There were few people to ask. There wasn't a bar to be seen. The only restaurant was closed for the winter. And, though the wind had died down, it was really cold - far too cold to spend the night outdoors.
And that's when Hobson stumbled in despair into the nicest insurance agency in the whole wide world. There, Joȅlle Galibert and Fabienne Lopez, the two kindest of ladies made a project of getting Hobson a B&B for the night. This activity culminated in the office owner, Jean Sigé, driving Hobson to the door of the B&B, two or three miles away in the village of Azille where he was returning home.
There, La Dolce Vita is owned by Natalie Trent, once-of-Seattle. Hobson enjoyed a canopied bed with leopard skin spotted duvet, twelve pillows, flower murals, and a blessed heater.
For the moment, life was good again, and it's of little importance that Hobson will need to walk back to La Redorte in the morning to start where he stopped yesterday's walk.
But then came the second sting in the tail. Actually, there have been signs of it for the last three days. For my American friends, let me remind that France is quite a big country, and it has boonies. Moreover, I am in the boonies. I saw not a single person on the canals today, and no one on the roads that wasn't in a car. The towns are pretty empty of people also, at least outdoors. There are dozens of those French stone buildings with windows shuttered closed for every building that has a store front. It's almost like being in a movie just before the bad guys enter town.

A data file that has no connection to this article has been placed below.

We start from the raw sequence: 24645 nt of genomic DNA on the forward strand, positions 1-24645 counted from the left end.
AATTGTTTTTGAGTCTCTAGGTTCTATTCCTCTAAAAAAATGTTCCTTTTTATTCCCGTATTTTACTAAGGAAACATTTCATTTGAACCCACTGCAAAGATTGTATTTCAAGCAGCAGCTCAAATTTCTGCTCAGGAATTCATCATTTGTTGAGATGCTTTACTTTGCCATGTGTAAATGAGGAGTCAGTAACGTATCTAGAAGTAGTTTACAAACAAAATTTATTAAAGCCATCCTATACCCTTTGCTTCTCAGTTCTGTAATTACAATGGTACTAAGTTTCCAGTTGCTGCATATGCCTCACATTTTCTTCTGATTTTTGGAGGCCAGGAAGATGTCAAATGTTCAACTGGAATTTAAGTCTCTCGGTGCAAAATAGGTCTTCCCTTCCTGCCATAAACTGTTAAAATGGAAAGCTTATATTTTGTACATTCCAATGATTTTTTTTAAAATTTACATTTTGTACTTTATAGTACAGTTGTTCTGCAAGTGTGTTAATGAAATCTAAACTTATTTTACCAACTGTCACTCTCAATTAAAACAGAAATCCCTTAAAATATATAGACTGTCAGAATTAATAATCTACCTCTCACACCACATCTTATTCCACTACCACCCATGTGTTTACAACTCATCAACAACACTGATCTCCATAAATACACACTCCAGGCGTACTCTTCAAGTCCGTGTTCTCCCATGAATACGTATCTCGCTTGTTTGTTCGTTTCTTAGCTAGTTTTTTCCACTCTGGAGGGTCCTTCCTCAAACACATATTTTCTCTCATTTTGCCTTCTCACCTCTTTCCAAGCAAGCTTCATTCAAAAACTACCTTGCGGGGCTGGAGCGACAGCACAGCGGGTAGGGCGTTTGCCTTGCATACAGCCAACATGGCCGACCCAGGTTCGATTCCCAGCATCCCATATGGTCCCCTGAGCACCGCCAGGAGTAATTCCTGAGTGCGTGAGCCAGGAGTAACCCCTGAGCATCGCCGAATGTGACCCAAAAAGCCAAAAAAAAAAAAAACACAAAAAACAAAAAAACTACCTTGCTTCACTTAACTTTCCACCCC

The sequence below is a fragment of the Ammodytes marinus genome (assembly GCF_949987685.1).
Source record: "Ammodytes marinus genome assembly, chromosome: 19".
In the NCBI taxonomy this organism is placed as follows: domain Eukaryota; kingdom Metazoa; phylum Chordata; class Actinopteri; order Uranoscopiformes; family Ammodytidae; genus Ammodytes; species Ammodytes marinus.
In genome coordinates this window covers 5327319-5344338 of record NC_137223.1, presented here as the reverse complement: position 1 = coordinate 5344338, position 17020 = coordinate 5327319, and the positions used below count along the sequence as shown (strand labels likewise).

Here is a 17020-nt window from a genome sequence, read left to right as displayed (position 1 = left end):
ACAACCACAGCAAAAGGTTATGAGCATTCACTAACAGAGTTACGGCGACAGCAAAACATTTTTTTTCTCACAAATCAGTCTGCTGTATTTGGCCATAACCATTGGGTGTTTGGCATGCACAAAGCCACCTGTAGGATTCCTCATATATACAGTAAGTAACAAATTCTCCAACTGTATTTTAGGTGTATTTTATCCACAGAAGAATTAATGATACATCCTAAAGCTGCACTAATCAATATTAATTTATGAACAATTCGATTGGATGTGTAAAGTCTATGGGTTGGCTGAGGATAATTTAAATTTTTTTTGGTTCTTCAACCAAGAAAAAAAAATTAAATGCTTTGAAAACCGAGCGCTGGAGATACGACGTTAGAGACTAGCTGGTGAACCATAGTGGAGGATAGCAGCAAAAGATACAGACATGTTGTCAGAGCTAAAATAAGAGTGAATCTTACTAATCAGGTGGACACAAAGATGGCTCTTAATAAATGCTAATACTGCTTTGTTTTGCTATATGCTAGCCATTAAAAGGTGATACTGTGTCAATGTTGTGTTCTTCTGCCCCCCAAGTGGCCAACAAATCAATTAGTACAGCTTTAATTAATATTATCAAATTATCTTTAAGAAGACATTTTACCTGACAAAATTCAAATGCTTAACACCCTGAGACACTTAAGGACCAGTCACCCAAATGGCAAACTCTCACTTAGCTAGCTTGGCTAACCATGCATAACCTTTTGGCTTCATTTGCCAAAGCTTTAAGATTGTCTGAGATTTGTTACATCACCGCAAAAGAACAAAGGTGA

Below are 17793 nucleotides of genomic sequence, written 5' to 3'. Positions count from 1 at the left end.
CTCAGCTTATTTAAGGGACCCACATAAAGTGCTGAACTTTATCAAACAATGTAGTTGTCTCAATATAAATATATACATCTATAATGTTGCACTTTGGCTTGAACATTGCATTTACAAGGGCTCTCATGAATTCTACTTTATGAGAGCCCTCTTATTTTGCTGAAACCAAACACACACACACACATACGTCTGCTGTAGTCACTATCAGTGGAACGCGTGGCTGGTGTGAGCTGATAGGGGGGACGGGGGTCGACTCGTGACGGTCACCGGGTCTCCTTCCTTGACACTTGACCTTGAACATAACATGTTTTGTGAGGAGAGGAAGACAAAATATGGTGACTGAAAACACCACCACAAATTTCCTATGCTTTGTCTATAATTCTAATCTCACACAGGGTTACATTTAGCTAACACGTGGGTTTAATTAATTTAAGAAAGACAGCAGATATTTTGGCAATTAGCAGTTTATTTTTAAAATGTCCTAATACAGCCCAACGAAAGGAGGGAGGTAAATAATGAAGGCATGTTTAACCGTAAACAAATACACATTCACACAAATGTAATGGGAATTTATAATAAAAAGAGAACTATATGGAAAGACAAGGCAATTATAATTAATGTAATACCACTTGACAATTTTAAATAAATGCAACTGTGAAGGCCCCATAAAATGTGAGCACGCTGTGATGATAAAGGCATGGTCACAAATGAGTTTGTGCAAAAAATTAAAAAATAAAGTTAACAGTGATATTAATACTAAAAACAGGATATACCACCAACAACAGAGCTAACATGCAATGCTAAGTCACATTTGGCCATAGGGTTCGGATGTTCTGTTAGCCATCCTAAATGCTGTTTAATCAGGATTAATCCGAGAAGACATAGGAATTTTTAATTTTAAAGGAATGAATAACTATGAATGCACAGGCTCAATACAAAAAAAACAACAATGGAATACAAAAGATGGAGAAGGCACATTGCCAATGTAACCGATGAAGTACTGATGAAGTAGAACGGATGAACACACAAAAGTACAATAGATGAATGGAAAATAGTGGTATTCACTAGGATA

The paucity of people must relate to the paucity of accommodation places here in the boonies. I had extensively researched accommodation before I left home, and found very little. Towns of the size I've been in may have two or three listed - of which one may be closed for the winter, one may be closed permanently or be a vacation rental home, and the remaining one open. But open doesn't mean that the owner is there to answer the phone or the door bell. Or that they'll always have space even in winter. The days when every village had a hotel-bar-restaurant seem to be over. The landladies have pointed to a down-economy, but I wonder. Maybe it's just that the boonies are changing to places people farm or commute from - and then jump in their cars to head for Dodge when it comes to supermarkets, entertainment and any other commerce besides the corner store's baguettes and cheeses?
So Hobson has been spending inordinate time looking for the next night's accommodation. And today's final sting in the tail is that he spent four hours this evening, with good Internet access, and multiple phonecalls, finding nowhere to stay tomorrow night except between Trèbes and Carcassonne, about 18 miles (29 km) away.
There won't be a lot of canalside hiking with this distance to cover tomorrow.